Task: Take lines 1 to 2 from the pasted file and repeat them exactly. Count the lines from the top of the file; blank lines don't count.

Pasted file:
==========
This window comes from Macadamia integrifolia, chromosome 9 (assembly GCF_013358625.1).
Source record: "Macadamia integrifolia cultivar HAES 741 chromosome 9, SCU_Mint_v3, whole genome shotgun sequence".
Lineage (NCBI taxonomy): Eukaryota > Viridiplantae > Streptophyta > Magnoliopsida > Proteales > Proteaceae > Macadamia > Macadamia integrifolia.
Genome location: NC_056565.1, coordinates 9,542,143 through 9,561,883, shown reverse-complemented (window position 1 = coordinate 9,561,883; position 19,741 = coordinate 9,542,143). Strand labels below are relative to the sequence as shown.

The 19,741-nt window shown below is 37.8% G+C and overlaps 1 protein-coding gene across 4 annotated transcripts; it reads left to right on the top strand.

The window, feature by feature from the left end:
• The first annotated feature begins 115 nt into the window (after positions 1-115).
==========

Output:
This window comes from Macadamia integrifolia, chromosome 9 (assembly GCF_013358625.1).
Source record: "Macadamia integrifolia cultivar HAES 741 chromosome 9, SCU_Mint_v3, whole genome shotgun sequence".